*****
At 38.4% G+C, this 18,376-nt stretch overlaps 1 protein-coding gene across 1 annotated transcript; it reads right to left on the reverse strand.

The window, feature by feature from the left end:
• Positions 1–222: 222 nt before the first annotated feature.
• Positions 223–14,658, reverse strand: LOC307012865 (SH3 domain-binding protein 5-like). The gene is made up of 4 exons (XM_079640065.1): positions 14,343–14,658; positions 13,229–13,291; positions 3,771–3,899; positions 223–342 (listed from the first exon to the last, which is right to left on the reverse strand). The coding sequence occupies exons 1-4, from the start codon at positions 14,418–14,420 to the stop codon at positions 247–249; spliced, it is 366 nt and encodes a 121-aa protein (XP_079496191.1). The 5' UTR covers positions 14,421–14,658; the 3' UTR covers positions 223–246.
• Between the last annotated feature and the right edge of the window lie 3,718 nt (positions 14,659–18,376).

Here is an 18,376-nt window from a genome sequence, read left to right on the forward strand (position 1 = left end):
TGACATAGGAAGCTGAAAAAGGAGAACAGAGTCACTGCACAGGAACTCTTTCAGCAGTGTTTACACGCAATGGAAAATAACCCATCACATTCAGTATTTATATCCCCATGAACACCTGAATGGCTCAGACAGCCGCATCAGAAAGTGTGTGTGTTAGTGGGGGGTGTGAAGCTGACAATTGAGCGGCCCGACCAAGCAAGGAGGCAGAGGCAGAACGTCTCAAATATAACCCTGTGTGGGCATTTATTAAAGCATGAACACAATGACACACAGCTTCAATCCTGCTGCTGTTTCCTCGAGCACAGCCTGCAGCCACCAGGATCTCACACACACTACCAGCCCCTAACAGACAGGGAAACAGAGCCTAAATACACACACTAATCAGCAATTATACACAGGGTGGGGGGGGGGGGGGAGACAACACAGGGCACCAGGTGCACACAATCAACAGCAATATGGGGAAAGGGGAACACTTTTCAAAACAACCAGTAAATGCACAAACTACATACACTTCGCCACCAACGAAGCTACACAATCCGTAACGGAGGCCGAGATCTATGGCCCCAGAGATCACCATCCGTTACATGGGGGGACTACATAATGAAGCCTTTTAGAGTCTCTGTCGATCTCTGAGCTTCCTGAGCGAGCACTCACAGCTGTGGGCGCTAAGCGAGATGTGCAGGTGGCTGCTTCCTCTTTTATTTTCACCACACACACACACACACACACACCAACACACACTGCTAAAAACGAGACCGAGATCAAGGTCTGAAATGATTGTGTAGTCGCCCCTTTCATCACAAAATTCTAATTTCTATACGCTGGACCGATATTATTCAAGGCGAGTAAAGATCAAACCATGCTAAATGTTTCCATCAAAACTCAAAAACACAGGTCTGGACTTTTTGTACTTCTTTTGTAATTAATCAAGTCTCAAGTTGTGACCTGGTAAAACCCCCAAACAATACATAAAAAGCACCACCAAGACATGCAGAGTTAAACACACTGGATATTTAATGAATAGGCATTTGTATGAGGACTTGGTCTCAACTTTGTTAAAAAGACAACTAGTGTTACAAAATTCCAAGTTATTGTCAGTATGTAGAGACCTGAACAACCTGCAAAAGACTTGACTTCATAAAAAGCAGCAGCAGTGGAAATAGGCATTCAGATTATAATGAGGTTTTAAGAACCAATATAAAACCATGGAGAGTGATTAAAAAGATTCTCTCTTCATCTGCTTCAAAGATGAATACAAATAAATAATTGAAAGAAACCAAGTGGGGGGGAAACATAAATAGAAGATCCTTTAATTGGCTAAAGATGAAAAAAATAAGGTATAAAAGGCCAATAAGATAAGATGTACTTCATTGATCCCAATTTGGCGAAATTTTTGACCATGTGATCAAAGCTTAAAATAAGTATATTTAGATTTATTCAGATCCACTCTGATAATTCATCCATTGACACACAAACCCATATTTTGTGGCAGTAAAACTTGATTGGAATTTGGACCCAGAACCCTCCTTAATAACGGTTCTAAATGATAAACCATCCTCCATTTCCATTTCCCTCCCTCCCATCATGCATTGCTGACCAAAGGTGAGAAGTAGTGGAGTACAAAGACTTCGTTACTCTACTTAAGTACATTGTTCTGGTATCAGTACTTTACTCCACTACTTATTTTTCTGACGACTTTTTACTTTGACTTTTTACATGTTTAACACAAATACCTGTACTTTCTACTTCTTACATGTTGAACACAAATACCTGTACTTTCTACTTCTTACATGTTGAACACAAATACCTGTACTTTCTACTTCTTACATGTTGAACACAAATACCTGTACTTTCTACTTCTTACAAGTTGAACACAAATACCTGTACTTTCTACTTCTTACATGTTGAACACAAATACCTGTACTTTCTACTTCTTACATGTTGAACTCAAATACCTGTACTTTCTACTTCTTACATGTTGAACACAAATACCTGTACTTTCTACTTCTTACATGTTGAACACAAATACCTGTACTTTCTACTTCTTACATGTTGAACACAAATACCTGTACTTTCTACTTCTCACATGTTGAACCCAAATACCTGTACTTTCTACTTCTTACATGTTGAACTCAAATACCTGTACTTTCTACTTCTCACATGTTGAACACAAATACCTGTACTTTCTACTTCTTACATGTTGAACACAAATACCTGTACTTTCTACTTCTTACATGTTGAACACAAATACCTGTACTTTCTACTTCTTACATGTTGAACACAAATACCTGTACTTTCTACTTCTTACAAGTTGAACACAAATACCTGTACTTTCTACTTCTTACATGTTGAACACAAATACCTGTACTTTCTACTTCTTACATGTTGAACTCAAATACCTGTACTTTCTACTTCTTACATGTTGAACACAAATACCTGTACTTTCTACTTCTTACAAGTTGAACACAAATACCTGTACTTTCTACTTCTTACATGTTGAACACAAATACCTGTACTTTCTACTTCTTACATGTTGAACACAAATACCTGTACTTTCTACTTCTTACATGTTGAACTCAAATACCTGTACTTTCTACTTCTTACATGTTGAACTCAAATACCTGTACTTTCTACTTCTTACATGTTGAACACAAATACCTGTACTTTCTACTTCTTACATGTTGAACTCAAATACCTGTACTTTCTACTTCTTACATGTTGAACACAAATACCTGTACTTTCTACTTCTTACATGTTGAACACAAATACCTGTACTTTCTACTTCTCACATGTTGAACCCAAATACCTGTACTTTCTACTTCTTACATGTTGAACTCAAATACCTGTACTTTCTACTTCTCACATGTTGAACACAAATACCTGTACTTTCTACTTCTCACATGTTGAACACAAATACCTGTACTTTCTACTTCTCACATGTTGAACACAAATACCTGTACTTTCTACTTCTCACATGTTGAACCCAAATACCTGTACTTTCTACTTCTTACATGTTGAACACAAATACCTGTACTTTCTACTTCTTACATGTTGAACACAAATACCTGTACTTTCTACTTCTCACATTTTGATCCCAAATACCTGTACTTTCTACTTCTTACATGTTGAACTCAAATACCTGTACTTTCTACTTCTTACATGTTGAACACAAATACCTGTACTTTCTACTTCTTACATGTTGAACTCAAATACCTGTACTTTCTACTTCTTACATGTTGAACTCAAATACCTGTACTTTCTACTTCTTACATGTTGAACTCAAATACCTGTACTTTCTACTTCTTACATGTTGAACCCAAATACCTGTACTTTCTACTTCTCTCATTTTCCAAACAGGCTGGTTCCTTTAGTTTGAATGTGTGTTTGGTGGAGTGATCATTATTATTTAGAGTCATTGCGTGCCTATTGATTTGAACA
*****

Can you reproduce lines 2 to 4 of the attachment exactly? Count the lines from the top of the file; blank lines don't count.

The window, feature by feature from the left end:
• Positions 1–222: 222 nt before the first annotated feature.
• Positions 223–14,658, reverse strand: LOC307012865 (SH3 domain-binding protein 5-like). The gene is made up of 4 exons (XM_079640065.1): positions 14,343–14,658; positions 13,229–13,291; positions 3,771–3,899; positions 223–342 (listed from the first exon to the last, which is right to left on the reverse strand). The coding sequence occupies exons 1-4, from the start codon at positions 14,418–14,420 to the stop codon at positions 247–249; spliced, it is 366 nt and encodes a 121-aa protein (XP_079496191.1). The 5' UTR covers positions 14,421–14,658; the 3' UTR covers positions 223–246.